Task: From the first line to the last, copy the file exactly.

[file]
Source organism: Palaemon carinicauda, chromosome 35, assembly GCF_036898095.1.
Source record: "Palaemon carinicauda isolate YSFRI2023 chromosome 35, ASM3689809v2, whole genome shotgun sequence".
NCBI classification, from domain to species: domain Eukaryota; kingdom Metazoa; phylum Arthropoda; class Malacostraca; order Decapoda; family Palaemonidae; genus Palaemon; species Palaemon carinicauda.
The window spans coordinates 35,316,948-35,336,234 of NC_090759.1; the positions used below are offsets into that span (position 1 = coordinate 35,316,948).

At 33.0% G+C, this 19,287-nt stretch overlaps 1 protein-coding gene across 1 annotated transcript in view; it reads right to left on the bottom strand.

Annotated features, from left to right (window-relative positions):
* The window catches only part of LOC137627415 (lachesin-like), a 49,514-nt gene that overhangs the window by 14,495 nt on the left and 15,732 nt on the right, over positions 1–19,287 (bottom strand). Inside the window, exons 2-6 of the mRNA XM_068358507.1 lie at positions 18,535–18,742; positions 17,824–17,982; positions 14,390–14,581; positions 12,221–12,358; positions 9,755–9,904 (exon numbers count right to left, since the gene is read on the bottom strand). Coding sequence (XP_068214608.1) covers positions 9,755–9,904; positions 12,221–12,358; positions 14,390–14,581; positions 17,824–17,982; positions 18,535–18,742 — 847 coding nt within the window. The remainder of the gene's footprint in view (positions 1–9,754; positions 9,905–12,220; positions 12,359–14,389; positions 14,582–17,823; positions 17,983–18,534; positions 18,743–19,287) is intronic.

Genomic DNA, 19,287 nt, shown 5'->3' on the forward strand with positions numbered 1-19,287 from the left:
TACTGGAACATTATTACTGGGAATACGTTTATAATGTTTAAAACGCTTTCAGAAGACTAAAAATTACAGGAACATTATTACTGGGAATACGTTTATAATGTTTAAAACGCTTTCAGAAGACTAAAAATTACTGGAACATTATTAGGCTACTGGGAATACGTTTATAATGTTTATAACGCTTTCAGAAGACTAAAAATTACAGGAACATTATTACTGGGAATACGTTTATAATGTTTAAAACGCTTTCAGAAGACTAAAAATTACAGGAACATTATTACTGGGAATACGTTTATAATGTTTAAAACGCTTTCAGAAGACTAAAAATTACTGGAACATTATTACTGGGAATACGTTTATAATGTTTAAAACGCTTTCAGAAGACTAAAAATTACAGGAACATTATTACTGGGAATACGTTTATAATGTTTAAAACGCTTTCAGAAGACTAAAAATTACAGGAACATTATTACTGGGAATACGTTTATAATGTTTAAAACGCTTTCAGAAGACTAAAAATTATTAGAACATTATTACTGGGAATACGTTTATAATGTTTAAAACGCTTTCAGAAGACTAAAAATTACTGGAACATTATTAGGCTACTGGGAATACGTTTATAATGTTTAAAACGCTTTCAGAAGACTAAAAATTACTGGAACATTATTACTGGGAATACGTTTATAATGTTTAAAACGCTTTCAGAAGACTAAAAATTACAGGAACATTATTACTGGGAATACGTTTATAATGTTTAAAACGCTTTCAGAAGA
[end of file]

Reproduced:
Source organism: Palaemon carinicauda, chromosome 35, assembly GCF_036898095.1.
Source record: "Palaemon carinicauda isolate YSFRI2023 chromosome 35, ASM3689809v2, whole genome shotgun sequence".
NCBI classification, from domain to species: domain Eukaryota; kingdom Metazoa; phylum Arthropoda; class Malacostraca; order Decapoda; family Palaemonidae; genus Palaemon; species Palaemon carinicauda.
The window spans coordinates 35,316,948-35,336,234 of NC_090759.1; the positions used below are offsets into that span (position 1 = coordinate 35,316,948).

At 33.0% G+C, this 19,287-nt stretch overlaps 1 protein-coding gene across 1 annotated transcript in view; it reads right to left on the bottom strand.

Annotated features, from left to right (window-relative positions):
* The window catches only part of LOC137627415 (lachesin-like), a 49,514-nt gene that overhangs the window by 14,495 nt on the left and 15,732 nt on the right, over positions 1–19,287 (bottom strand). Inside the window, exons 2-6 of the mRNA XM_068358507.1 lie at positions 18,535–18,742; positions 17,824–17,982; positions 14,390–14,581; positions 12,221–12,358; positions 9,755–9,904 (exon numbers count right to left, since the gene is read on the bottom strand). Coding sequence (XP_068214608.1) covers positions 9,755–9,904; positions 12,221–12,358; positions 14,390–14,581; positions 17,824–17,982; positions 18,535–18,742 — 847 coding nt within the window. The remainder of the gene's footprint in view (positions 1–9,754; positions 9,905–12,220; positions 12,359–14,389; positions 14,582–17,823; positions 17,983–18,534; positions 18,743–19,287) is intronic.

Genomic DNA, 19,287 nt, shown 5'->3' on the forward strand with positions numbered 1-19,287 from the left:
TACTGGAACATTATTACTGGGAATACGTTTATAATGTTTAAAACGCTTTCAGAAGACTAAAAATTACAGGAACATTATTACTGGGAATACGTTTATAATGTTTAAAACGCTTTCAGAAGACTAAAAATTACTGGAACATTATTAGGCTACTGGGAATACGTTTATAATGTTTATAACGCTTTCAGAAGACTAAAAATTACAGGAACATTATTACTGGGAATACGTTTATAATGTTTAAAACGCTTTCAGAAGACTAAAAATTACAGGAACATTATTACTGGGAATACGTTTATAATGTTTAAAACGCTTTCAGAAGACTAAAAATTACTGGAACATTATTACTGGGAATACGTTTATAATGTTTAAAACGCTTTCAGAAGACTAAAAATTACAGGAACATTATTACTGGGAATACGTTTATAATGTTTAAAACGCTTTCAGAAGACTAAAAATTACAGGAACATTATTACTGGGAATACGTTTATAATGTTTAAAACGCTTTCAGAAGACTAAAAATTATTAGAACATTATTACTGGGAATACGTTTATAATGTTTAAAACGCTTTCAGAAGACTAAAAATTACTGGAACATTATTAGGCTACTGGGAATACGTTTATAATGTTTAAAACGCTTTCAGAAGACTAAAAATTACTGGAACATTATTACTGGGAATACGTTTATAATGTTTAAAACGCTTTCAGAAGACTAAAAATTACAGGAACATTATTACTGGGAATACGTTTATAATGTTTAAAACGCTTTCAGAAGA